Description Usually the sculptures of kings and queens have youthful, confident, contented, and even slightly smiling facial expressions. King Sesostris III broke dramatically with this tradition, and his face shows signs of age, concern, and discontent. He may have wished his sculptors to show him as the shepherd of his people, heavily burdened by his care for their needs and the duties of monarchy. Among the most important ancient Egyptian sculptures in the collection, this statue is a classic representation of an Egyptian pharaoh. He is shown wearing the nemes head cloth (worn only by Egypt's monarchs) with a uraeus (protective serpent) at the brow, and a shendyit (pleated kilt). An unusual feature of this king's sculpture is the amulet suspended from a necklace.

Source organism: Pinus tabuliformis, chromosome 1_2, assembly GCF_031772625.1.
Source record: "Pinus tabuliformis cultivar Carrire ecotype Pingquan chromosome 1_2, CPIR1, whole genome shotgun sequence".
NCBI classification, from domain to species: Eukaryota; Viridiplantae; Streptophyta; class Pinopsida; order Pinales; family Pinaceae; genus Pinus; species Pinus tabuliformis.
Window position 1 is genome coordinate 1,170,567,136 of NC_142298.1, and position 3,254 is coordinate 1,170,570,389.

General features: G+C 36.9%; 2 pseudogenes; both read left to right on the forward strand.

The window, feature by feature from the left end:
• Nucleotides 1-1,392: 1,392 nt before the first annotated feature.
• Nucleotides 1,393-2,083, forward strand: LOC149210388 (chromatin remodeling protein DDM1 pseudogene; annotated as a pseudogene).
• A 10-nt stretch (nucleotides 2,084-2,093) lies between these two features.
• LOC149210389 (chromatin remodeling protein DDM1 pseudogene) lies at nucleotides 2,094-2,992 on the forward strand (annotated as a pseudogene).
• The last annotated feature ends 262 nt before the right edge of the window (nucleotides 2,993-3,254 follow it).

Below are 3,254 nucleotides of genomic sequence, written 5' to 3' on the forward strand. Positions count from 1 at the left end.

|5/23/1962||Treatment||loss compensation; repaired; stabilized|
|7/14/1967||Treatment||cleaned; loss compensation|
|9/23/1999||Treatment||cleaned; stabilized; loss compensation; coated|
Provenance Dikran Kelekian, New York and Paris, [date and mode of acquisition unknown]; Henry Walters, Baltimore, 1925, by purchase; Walters Art Museum, 1931, by bequest.
Credit Acquired by Henry Walters, 1925
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